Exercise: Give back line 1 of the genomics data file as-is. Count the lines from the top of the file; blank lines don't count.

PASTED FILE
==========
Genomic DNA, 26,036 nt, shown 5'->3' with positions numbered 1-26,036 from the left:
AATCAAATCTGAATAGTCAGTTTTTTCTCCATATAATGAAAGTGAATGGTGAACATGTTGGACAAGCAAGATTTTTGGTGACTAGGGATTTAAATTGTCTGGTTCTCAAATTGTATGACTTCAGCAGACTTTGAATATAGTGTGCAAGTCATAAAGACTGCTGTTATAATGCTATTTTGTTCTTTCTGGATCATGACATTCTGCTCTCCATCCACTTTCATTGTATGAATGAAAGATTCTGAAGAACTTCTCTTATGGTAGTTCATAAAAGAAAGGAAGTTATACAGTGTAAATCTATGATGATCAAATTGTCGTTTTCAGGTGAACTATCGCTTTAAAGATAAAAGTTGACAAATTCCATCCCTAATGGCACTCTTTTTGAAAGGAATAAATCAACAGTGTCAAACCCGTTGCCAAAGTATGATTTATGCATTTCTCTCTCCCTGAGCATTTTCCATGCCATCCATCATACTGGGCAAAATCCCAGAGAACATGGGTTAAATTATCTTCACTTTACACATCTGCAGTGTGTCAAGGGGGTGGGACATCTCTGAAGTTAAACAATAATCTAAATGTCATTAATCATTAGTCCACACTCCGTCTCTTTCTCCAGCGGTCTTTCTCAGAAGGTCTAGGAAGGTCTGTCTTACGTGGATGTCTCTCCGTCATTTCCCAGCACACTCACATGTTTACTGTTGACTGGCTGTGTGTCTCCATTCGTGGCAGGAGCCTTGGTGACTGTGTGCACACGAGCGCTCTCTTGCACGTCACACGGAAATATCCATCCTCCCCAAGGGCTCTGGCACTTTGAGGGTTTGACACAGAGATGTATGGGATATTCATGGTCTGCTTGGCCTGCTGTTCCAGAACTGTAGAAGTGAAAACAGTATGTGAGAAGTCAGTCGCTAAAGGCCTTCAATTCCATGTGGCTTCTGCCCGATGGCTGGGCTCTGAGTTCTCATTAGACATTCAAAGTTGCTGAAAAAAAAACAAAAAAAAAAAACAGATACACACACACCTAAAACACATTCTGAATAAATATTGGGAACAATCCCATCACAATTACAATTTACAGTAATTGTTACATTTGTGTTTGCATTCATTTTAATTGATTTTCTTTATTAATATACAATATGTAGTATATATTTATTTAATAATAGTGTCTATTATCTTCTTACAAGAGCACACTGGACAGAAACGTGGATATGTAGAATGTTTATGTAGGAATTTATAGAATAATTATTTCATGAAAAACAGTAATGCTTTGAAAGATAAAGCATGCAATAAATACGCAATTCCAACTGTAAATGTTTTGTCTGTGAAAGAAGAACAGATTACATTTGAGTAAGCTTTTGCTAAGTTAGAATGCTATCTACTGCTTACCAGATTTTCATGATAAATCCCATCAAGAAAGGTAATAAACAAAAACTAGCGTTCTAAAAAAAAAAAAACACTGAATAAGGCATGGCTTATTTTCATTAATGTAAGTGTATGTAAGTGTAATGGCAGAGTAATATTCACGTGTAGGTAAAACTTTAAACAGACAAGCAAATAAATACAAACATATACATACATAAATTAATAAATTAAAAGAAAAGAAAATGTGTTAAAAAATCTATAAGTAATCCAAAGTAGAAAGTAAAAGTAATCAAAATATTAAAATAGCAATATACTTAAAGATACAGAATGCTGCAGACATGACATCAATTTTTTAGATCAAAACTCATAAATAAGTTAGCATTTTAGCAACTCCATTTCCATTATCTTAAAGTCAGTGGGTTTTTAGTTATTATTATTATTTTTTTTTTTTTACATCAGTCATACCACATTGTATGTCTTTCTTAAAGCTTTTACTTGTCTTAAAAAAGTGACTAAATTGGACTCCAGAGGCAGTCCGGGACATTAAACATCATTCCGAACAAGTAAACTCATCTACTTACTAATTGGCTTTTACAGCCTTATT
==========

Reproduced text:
Genomic DNA, 26,036 nt, shown 5'->3' with positions numbered 1-26,036 from the left: